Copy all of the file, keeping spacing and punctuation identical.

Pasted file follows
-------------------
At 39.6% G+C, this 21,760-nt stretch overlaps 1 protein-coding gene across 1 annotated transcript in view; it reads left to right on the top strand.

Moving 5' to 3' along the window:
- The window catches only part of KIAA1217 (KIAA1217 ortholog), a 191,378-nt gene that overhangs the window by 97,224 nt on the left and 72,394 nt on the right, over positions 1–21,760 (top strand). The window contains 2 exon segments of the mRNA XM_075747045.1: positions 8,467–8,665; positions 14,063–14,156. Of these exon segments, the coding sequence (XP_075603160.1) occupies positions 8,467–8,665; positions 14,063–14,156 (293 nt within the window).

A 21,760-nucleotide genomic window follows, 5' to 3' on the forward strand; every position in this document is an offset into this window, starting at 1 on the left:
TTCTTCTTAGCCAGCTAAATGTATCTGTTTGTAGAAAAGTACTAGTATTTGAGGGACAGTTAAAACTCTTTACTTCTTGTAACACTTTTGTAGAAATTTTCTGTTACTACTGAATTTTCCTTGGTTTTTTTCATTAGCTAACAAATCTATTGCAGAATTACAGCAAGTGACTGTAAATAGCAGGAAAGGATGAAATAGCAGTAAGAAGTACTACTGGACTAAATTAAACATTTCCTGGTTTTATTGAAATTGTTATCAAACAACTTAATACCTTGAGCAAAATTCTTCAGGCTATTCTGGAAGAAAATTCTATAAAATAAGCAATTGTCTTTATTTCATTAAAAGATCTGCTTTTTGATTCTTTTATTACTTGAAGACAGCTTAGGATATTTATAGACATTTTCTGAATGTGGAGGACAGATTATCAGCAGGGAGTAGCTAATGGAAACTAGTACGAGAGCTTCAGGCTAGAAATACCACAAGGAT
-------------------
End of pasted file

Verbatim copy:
At 39.6% G+C, this 21,760-nt stretch overlaps 1 protein-coding gene across 1 annotated transcript in view; it reads left to right on the top strand.

Moving 5' to 3' along the window:
- The window catches only part of KIAA1217 (KIAA1217 ortholog), a 191,378-nt gene that overhangs the window by 97,224 nt on the left and 72,394 nt on the right, over positions 1–21,760 (top strand). The window contains 2 exon segments of the mRNA XM_075747045.1: positions 8,467–8,665; positions 14,063–14,156. Of these exon segments, the coding sequence (XP_075603160.1) occupies positions 8,467–8,665; positions 14,063–14,156 (293 nt within the window).

A 21,760-nucleotide genomic window follows, 5' to 3' on the forward strand; every position in this document is an offset into this window, starting at 1 on the left:
TTCTTCTTAGCCAGCTAAATGTATCTGTTTGTAGAAAAGTACTAGTATTTGAGGGACAGTTAAAACTCTTTACTTCTTGTAACACTTTTGTAGAAATTTTCTGTTACTACTGAATTTTCCTTGGTTTTTTTCATTAGCTAACAAATCTATTGCAGAATTACAGCAAGTGACTGTAAATAGCAGGAAAGGATGAAATAGCAGTAAGAAGTACTACTGGACTAAATTAAACATTTCCTGGTTTTATTGAAATTGTTATCAAACAACTTAATACCTTGAGCAAAATTCTTCAGGCTATTCTGGAAGAAAATTCTATAAAATAAGCAATTGTCTTTATTTCATTAAAAGATCTGCTTTTTGATTCTTTTATTACTTGAAGACAGCTTAGGATATTTATAGACATTTTCTGAATGTGGAGGACAGATTATCAGCAGGGAGTAGCTAATGGAAACTAGTACGAGAGCTTCAGGCTAGAAATACCACAAGGAT